And then in phase three, we teach our students how to strategically leverage their self-awareness and their impact project to have outstanding applications that do stand out and get them admitted to the colleges that they want to go to. But creating an impact project as you can probably understand, just by hearing me explain it very simply in this podcast. It does not involve finding or landing an opportunity. It's not about going out and finding a path that someone else has laid for you, then writing down that path. Instead, I teach my students in that transition period between phase one and phase two. I teach them this skill, and this is the skill that you need to adopt in order to create your own opportunities and ensure your own success. What I teach my students to do is become an investigative journalists, learn to ask better questions, learn to challenge the assumptions that they have about themselves, success, society, and their community, learn to challenge the assumptions and beliefs they have about the problem that you're going to solve.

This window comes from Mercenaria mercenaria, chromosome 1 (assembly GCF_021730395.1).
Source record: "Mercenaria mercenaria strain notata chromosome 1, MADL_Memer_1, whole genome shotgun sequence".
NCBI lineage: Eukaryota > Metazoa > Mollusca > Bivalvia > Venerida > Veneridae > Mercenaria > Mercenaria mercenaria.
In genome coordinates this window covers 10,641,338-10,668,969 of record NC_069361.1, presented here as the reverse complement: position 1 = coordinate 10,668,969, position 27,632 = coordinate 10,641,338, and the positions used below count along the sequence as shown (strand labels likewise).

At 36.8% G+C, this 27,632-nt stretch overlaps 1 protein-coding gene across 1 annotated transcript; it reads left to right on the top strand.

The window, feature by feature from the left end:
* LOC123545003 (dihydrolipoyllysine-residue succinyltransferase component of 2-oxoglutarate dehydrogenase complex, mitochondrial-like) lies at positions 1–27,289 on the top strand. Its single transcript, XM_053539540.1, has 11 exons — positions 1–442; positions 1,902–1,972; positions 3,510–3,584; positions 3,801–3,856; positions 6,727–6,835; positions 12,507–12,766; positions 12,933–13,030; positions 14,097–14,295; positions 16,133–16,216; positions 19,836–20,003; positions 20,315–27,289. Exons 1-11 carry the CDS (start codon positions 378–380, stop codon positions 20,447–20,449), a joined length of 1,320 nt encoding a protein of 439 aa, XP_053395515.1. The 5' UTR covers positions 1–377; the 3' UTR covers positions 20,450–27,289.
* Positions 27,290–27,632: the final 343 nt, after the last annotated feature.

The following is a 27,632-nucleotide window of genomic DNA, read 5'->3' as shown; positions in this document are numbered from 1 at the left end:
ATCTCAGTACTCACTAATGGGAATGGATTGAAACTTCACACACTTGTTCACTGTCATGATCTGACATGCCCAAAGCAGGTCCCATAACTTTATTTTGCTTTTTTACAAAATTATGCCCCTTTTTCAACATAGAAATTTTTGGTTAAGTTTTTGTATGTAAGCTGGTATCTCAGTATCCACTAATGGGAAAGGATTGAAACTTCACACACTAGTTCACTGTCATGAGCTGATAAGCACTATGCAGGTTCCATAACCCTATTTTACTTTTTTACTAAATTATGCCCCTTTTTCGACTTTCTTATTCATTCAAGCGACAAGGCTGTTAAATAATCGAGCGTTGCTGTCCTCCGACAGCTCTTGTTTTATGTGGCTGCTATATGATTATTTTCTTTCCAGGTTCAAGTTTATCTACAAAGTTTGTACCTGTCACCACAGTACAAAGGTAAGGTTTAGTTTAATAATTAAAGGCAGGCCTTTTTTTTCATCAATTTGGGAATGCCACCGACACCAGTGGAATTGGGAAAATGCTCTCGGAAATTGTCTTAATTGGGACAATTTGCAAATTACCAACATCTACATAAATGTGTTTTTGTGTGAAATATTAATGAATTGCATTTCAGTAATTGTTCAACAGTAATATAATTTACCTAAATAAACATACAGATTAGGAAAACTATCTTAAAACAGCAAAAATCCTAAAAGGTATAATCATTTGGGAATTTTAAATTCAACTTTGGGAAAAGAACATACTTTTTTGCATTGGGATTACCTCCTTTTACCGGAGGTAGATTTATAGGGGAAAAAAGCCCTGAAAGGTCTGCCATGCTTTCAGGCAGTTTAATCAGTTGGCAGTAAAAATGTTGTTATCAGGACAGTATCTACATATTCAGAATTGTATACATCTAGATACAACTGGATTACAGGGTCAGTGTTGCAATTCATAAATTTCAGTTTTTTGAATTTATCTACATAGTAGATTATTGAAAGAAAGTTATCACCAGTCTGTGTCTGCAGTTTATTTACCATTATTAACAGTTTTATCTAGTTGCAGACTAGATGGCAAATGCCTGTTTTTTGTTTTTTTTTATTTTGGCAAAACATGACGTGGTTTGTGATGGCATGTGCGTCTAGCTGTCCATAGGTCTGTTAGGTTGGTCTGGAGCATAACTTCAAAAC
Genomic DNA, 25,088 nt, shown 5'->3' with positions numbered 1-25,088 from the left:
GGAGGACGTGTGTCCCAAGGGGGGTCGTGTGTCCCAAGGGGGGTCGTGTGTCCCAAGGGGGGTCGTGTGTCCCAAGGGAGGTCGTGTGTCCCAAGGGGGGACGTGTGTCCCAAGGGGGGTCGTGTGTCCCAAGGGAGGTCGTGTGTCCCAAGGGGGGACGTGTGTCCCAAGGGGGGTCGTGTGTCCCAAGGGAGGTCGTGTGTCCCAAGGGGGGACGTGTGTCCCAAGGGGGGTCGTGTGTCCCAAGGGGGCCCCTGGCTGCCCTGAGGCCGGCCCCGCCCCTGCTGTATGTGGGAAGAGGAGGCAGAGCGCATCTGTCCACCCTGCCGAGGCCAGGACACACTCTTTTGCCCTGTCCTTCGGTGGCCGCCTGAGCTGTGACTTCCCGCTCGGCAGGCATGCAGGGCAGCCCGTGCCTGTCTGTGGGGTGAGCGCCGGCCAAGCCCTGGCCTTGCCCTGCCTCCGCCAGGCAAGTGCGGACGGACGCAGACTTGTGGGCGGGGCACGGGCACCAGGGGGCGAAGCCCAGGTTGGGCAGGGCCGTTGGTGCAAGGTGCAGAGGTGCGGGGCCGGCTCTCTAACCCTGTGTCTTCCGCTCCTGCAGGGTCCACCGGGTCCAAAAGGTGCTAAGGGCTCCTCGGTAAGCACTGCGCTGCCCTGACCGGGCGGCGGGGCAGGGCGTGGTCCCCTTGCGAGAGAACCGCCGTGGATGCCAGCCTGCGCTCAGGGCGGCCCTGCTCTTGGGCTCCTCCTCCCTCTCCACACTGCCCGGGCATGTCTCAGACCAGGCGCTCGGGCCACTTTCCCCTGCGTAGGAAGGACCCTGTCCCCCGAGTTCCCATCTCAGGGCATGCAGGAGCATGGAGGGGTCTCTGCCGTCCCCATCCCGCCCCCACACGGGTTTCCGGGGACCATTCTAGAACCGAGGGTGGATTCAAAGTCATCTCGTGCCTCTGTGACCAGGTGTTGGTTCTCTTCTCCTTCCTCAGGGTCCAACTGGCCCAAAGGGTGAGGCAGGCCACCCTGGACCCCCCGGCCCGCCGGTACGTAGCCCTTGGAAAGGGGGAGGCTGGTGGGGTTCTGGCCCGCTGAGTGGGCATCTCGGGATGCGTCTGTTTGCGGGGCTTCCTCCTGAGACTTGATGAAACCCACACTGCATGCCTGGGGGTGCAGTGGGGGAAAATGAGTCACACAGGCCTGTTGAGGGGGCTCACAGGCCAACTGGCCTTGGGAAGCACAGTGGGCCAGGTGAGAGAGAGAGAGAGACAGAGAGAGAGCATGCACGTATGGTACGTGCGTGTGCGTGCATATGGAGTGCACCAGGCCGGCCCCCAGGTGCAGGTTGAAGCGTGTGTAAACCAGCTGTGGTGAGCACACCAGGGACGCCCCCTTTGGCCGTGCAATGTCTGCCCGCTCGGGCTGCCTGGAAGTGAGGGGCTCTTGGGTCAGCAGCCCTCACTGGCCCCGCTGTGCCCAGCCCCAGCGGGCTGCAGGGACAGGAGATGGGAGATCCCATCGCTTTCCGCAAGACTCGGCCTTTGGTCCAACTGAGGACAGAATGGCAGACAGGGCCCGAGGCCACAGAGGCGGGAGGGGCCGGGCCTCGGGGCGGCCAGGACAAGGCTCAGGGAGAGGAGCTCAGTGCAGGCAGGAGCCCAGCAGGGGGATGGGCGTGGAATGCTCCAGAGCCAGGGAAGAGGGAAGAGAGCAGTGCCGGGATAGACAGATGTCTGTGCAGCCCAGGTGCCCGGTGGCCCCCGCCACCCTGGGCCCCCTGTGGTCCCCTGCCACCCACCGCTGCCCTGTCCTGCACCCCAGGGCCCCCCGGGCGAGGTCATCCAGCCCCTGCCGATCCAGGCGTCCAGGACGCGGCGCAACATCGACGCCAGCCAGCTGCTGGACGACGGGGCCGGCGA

At first, you are going to be naive about that problem. But as you ask better and better questions and you learn how to go find the best answers to those questions. You begin to understand the issues within the issues, right? You become less and less naive, more and more knowledgeable. Something magical happens. As you ask the right people, and questions, you find mentors, you find experts, you find professors, you find professionals, you find all kinds of amazing people who feel like you're outstanding. When you show them that you actually are on a mission that this is an issue that violates one of the core values and that you are committed to figuring out how to improve the situation for people that you care about, they will take you under their wing.